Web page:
The horizontal axis shows the maximum A8 value of pupils in each band. For example, the lowest 5% of pupils had A8 scores between 0 and 37.

It’s clear that there is a strong relationship between KS4 attainment and the probability of being retained for two years on a Level 3 course.

And, as we might expect, disadvantaged students (who tend to have lower KS4 attainment, even among those who progress to Level 3 study) are less likely to be “returned and retained” (70% compared to 82% of non-disadvantaged students).

A look at school-level retention

Now let’s look at schools. The funnel plot below shows the retained and returned rate for all schools with at least 20 Year 12 starters. The vertical axis has been centred on the national average of 80%, hence the maximal value is 20 percentage points (above the average). The solid pink lines denote 95% control limits and the dashed lines 99.9% limits.

As we can see by eye, there are more than 0.1% of schools with particularly high and low rates (it’s more like 20%), plotted outside the dashed lines – that is, more than we would expect from chance alone. There are some schools (particularly small ones) where the rate is more than 40 percentage points below the national average.

However, schools vary in their intakes – something which can be adjusted for, factoring in students’ Key Stage 4 attainment and characteristics (gender, disadvantage etc.). The following chart shows the outcome of this.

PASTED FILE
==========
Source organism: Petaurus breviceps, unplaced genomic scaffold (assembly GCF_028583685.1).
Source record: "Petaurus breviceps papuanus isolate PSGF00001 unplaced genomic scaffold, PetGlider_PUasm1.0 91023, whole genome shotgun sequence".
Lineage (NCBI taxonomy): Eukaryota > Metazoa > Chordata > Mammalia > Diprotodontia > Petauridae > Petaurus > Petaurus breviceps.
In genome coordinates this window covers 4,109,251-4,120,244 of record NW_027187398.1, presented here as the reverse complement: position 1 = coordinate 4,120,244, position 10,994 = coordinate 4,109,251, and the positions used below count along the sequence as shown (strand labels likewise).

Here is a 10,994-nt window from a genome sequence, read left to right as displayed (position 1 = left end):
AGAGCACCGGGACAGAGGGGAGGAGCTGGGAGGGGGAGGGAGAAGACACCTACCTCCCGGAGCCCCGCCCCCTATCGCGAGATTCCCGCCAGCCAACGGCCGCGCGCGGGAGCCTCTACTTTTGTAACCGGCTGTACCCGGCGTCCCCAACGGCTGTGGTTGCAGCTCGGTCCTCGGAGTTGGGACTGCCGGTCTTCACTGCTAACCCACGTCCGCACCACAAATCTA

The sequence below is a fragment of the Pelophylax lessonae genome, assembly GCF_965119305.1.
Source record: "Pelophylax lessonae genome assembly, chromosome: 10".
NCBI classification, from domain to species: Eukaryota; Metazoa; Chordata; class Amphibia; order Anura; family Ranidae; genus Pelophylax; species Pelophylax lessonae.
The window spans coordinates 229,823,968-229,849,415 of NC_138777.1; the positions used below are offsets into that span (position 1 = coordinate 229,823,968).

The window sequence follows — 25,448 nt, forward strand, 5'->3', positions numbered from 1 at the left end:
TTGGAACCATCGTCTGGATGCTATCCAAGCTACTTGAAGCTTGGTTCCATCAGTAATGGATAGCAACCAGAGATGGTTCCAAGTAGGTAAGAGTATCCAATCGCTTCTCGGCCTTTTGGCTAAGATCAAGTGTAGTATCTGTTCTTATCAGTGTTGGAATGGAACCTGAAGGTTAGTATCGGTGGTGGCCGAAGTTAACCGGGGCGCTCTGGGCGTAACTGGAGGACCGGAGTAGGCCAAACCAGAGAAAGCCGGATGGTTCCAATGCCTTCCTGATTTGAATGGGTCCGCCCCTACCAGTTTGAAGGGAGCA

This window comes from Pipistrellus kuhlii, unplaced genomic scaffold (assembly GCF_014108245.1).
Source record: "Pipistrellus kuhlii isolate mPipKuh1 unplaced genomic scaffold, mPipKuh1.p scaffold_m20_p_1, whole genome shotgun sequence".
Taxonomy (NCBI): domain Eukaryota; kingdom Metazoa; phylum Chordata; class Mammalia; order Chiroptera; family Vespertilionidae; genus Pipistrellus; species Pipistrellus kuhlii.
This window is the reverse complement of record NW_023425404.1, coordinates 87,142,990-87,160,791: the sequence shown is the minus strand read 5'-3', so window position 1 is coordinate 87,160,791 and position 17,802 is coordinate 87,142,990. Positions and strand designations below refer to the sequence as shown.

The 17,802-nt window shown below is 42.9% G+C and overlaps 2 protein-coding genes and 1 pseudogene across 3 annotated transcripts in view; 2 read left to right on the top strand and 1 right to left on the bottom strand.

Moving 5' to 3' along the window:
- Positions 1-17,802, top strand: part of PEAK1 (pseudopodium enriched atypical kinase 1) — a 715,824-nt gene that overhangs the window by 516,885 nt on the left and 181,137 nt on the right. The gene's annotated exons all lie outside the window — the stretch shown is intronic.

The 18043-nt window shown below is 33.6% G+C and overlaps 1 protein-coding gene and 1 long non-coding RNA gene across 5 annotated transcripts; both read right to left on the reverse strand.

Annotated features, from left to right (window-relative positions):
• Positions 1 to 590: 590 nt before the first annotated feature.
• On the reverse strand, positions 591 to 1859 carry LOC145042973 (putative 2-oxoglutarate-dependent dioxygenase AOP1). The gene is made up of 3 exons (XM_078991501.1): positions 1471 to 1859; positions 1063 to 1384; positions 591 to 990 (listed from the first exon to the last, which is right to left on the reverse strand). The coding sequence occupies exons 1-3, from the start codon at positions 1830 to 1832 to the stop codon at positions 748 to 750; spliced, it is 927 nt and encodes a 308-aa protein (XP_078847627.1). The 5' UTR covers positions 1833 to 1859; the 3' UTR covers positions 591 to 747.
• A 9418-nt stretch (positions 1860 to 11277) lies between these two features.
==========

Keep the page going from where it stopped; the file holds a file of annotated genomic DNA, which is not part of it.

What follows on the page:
Doing so results in more schools being plotted within the funnel, indicating the importance of taking intake into account when interpreting retention rates. But there remain more than a handful with particularly high or low rates that may be worthy of deeper investigation.

Concluding thoughts

So, what conclusions can we draw from this exercise?

If this measure is designed to identify schools which have poor rates of retention over two years, the main conclusion is that two of the common warnings attached to school performance indicators will apply here.

Firstly, schools with lower attaining intakes will tend to have lower performance.

And secondly, schools with the lowest rates will tend to be small.

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[1] The majority of the remainder would have been attending other types of establishment (e.g. sixth form or FE colleges, special schools, independent schools). In addition, a relatively small number of students would have been taking Level 2 (GCSE and equivalent) courses in state-funded mainstream schools while another small group would not have been in education, even though participation was mandatory.
By | 2017-08-09T12:17:37+00:00 August 9th, 2017|Post-16 provision, School accountability|

About the Author:

Dave Thomson is Chief Statistician at FFT with over fifteen years’ experience working with educational attainment data to raise attainment in local government, higher education and the commercial sector. His current research interests include linking education and workplace datasets to improve estimates of adult attainment and study the impact of education on employment and benefits outcomes.